To the Editor:
Currently, the Connecticut General Assembly can sell, swap, or give away state parks, forests, and other valuable public lands with no public input. That is why we support the public land conveyance constitutional amendment that will be on this November’s ballot. The amendment will require a public hearing and 2/3 vote from the General Assembly before our state parks and forests can be sold, swapped or given away and improve the accountability and transparency of public land transactions.
The town of Ridgefield has 27% of its land in open space, about 6,000 acres. About 4,000 acres of town and land trust land are permanently protected; 300 properties are under the jurisdiction of this commission. The 1,500 acres of state land located in Ridgefield deserve the protection of this constitutional amendment. It is important for several reasons:
- The state forest, parks, and wildlife management areas provide the backbone of our commitment to preserve our environment for both our citizens and our wildlife.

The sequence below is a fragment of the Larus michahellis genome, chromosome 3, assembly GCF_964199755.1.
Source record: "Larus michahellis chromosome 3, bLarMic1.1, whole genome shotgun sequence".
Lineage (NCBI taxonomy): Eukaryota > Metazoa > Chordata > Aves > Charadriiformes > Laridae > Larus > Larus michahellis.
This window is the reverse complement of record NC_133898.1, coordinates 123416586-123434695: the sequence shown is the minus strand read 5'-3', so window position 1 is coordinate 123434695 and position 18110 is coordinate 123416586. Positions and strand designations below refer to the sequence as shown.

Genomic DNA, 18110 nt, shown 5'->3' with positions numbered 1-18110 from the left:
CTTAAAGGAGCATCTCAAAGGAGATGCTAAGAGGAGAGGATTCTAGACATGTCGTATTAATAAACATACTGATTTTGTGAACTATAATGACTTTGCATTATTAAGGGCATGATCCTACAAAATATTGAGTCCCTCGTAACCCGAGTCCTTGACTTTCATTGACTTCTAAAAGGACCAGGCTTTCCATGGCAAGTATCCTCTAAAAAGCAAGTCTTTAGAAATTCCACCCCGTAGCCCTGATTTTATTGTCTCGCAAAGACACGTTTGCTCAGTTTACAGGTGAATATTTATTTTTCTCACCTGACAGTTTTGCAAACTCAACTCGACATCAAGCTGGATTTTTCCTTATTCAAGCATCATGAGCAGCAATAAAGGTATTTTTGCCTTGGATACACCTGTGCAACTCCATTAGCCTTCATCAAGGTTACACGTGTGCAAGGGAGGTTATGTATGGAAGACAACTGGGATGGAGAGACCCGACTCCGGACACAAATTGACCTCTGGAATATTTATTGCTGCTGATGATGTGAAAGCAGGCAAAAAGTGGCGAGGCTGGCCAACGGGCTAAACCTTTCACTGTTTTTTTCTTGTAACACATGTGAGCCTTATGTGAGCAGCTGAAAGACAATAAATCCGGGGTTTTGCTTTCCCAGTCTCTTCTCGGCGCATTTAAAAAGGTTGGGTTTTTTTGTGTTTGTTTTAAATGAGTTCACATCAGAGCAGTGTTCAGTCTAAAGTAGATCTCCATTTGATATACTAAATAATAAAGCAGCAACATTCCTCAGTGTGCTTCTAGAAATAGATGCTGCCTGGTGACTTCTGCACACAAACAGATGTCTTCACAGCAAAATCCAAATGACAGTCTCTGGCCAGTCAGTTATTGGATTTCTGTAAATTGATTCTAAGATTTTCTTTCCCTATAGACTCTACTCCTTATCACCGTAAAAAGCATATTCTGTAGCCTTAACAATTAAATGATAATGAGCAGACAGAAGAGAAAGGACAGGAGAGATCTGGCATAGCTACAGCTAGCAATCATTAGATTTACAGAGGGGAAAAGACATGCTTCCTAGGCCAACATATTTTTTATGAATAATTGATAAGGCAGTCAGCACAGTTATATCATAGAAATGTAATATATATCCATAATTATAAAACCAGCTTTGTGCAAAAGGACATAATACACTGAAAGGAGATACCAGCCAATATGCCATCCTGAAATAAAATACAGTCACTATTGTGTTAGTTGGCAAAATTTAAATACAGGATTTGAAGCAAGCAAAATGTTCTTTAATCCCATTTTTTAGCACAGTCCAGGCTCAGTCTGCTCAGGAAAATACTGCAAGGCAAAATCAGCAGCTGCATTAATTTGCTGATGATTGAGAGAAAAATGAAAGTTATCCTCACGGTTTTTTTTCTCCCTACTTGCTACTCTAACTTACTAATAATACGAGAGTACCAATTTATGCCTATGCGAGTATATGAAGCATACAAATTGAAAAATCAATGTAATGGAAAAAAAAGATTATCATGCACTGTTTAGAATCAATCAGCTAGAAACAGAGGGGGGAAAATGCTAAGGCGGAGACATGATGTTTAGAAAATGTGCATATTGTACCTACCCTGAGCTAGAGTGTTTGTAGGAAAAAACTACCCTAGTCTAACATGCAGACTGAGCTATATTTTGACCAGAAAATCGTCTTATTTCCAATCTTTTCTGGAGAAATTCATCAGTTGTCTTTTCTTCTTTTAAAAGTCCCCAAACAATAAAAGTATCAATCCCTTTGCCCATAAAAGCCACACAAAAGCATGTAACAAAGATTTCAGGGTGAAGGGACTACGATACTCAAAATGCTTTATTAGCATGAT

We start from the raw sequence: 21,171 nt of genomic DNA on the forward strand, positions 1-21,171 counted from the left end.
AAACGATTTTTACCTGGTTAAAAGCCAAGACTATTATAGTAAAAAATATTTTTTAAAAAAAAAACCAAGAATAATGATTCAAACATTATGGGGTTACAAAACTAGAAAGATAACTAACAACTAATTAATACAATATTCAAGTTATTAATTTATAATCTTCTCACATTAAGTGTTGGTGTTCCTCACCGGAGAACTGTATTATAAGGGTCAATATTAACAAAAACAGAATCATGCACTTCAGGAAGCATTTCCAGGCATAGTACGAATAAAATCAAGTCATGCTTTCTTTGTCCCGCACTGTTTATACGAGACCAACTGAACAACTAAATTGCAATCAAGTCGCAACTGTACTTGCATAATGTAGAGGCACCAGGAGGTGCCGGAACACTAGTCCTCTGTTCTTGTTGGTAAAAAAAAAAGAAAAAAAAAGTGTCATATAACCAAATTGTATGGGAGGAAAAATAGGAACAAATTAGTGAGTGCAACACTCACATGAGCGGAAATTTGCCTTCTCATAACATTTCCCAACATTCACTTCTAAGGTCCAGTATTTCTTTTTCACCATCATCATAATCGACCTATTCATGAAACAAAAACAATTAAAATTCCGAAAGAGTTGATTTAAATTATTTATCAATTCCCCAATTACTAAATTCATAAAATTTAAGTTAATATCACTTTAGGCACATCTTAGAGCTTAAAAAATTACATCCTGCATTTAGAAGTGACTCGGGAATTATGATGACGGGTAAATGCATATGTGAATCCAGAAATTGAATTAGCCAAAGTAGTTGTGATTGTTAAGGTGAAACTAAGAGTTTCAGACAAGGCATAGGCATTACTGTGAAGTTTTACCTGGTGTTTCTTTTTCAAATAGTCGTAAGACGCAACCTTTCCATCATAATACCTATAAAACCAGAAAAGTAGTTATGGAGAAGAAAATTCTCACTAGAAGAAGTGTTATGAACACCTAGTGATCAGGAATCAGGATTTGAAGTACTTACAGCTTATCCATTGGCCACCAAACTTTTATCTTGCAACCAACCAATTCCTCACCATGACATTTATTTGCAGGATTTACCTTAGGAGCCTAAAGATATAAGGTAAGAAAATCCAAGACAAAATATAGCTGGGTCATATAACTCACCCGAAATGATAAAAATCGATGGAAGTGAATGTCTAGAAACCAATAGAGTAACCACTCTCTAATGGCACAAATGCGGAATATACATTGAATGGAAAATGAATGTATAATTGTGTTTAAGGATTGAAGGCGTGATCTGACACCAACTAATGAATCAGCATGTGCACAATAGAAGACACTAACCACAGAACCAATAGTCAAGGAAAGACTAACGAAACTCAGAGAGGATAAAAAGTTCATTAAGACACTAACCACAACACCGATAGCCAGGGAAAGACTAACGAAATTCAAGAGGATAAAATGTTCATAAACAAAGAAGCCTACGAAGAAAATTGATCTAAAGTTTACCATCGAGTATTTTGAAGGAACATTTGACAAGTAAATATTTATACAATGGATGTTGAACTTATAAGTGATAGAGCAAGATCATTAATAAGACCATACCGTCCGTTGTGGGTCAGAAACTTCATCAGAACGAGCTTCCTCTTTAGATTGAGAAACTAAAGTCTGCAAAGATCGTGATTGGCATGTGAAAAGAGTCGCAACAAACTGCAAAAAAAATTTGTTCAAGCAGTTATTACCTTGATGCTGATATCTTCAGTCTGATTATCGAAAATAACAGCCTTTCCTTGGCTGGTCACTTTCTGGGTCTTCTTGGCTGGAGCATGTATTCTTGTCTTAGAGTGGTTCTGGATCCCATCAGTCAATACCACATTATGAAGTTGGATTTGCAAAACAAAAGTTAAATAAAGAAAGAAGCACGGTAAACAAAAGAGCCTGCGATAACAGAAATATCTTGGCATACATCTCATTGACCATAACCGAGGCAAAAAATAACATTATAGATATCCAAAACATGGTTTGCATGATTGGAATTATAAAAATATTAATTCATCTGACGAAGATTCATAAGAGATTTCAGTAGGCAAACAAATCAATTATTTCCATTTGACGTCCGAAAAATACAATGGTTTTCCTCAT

- The state lands provide the matrix around which much of private land conservation is focused. It is a very common practice to focus conservation efforts on expanding protection to land immediately adjoining a state park or forest.
- The state of the state’s budget makes this legislation more critical than ever. There might be a temptation to try and meet today’s monetary needs by selling land held by the state
We hope you, the citizens of Ridgefield, will vote yes to support the right of the public to weigh-in directly on the legacy of Connecticut’s tremendous public lands and vote in favor of this important constitutional amendment.